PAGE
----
Amla : Mother of Herbs

It is believed that what gold is to the minerals, amla is to the herbs.  is also called amalaki, dhatriphala and vayastha in Sanskrit and Emblica officinalis scientifically. It is the most widely used herb in the ayurvedic system of medicine. Legends tell us that Chayavana Rishi regained his youthfulness because of the specific use of a herbal compound which primarily consisted of amla.

The English name of amla — Indian gooseberry — denotes that it is indigenous to India. Its light green fruit grows on a small tree which is found in wet forests of hill areas throughout the Indian subcontinent. Though all parts of the tree have medicinal value, it is the fruit which constitutes the main drug.

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Dentification of volatile components in Phyllanthus emblica L. and their antimicrobial activity.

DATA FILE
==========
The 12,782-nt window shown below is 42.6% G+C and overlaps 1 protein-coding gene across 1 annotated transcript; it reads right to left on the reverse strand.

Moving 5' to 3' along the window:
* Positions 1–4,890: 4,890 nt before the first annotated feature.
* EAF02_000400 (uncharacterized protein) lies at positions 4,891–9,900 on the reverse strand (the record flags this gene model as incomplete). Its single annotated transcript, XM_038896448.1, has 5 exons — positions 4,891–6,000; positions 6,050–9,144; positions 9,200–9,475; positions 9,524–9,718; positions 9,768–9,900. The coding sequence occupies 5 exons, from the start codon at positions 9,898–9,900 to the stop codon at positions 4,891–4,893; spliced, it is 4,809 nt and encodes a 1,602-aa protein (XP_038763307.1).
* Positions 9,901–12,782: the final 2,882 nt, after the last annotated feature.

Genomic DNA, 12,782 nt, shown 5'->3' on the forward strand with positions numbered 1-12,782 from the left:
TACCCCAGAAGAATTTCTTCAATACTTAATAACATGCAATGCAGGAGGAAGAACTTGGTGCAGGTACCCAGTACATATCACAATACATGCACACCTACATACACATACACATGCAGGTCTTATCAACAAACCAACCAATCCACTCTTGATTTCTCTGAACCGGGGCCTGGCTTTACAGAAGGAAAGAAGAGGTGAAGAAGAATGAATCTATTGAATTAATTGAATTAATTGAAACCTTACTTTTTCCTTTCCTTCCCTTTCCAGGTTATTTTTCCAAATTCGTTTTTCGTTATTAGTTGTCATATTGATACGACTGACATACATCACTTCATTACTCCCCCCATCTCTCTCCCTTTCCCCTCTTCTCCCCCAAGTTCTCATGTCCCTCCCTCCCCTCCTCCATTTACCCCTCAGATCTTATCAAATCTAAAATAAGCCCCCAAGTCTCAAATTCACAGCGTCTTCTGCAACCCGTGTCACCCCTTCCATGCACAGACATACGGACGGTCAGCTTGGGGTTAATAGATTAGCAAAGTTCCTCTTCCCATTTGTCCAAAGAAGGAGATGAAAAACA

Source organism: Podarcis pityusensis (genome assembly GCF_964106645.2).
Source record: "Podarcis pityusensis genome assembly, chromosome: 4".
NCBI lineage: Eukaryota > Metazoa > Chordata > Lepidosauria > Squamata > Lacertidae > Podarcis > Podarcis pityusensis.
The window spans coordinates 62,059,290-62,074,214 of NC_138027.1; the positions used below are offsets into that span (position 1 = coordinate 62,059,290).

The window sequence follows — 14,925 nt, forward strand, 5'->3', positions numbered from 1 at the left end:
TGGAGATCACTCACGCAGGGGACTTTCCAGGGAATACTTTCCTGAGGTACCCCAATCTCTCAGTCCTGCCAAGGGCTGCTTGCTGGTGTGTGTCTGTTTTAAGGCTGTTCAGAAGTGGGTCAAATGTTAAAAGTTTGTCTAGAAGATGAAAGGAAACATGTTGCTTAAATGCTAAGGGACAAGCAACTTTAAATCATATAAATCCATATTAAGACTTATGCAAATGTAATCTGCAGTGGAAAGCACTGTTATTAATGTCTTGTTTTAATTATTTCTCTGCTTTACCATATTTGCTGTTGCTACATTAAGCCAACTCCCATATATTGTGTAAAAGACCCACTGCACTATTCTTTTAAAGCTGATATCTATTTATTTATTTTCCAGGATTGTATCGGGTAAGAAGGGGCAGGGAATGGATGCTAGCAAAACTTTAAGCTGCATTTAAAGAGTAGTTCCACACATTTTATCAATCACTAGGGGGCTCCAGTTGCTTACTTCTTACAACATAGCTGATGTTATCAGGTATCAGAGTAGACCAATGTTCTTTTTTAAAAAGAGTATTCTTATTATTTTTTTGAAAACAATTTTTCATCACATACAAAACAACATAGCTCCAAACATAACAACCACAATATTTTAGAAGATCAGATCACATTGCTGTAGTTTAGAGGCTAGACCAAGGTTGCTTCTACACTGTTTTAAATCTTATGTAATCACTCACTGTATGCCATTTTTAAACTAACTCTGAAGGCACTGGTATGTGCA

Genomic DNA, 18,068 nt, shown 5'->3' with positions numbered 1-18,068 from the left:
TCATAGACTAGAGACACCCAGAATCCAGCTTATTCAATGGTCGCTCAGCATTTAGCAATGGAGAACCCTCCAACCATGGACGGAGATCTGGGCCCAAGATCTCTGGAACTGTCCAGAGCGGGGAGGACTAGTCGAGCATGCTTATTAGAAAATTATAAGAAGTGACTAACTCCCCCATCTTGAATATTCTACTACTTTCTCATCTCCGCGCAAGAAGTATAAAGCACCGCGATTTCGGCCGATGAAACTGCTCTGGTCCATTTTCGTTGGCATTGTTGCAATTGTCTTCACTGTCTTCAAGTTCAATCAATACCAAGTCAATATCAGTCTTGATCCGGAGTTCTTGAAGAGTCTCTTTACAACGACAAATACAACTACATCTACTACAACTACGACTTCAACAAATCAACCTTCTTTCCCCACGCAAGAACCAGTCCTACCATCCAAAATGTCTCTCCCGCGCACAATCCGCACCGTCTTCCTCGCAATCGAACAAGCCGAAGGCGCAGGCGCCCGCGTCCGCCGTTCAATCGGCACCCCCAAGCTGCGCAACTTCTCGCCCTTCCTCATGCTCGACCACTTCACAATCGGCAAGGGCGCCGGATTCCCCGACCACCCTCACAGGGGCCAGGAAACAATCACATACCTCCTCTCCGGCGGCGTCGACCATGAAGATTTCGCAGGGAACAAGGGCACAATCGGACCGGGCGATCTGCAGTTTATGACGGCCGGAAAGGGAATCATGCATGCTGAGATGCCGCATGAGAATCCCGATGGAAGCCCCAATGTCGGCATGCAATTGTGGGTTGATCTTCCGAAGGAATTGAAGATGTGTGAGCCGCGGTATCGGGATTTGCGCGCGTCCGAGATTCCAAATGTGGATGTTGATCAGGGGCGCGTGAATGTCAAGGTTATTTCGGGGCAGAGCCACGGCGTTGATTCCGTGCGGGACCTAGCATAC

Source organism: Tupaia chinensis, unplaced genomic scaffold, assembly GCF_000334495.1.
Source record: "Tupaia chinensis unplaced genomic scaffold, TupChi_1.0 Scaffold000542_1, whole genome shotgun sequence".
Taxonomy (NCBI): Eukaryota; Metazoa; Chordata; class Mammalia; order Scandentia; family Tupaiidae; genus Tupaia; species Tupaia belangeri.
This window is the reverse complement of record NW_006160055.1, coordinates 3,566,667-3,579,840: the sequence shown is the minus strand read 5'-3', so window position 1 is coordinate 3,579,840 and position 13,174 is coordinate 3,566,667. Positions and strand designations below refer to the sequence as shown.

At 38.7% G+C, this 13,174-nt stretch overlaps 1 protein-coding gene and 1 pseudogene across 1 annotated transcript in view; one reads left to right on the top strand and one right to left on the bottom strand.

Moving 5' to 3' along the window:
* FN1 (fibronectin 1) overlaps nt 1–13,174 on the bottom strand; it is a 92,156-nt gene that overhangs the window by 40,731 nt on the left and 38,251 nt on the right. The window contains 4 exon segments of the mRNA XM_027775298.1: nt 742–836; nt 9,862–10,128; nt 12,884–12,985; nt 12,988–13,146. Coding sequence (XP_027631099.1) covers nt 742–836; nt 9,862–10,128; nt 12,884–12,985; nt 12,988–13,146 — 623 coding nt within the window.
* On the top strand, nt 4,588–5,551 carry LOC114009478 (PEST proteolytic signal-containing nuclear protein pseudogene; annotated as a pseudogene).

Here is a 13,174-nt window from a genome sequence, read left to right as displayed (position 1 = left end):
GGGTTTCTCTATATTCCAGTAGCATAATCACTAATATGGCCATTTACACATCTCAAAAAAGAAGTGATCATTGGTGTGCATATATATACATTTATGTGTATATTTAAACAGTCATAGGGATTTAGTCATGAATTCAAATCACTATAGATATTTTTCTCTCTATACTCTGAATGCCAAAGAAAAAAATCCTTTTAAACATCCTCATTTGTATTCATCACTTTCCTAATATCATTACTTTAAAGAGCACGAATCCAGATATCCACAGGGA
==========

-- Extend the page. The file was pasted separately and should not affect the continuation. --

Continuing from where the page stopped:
Liu X, Zhao M, Luo W, Yang B, Jiang Y.

College of Light Industry and Food Science, South China University of Technology, Guangzhou, The People's Republic of China.

The volatile components and in vitro antimicrobial activities of Emblica (Phyllanthus emblica L.) essential oils (EOs) obtained by hydrodistillation (HD-EO) and supercritical fluid extraction (SFE-EO) were investigated. The compositions of volatile compounds in these oils were tentatively determined by gas chromatography-mass spectrometry. The antimicrobial activites of these two extracts were investigated with microbiological tests against Gram-positive and Gram-negative bacteria and three pathogenic fungi. The main components of both oils were beta-caryophyllene, beta-bourbonene, 1-octen-3-ol, thymol, and methyleugenol. Both essential oils showed a broad spectrum of antimicrobial activity against all the tested microorganisms. Gram-positive bacteria were more sensitive to the investigated oils than Gram-negative bacteria. SFE-EO exhibited a higher antifungal activity compared to HD-EO.

PMID: 19459747 [PubMed - in process]

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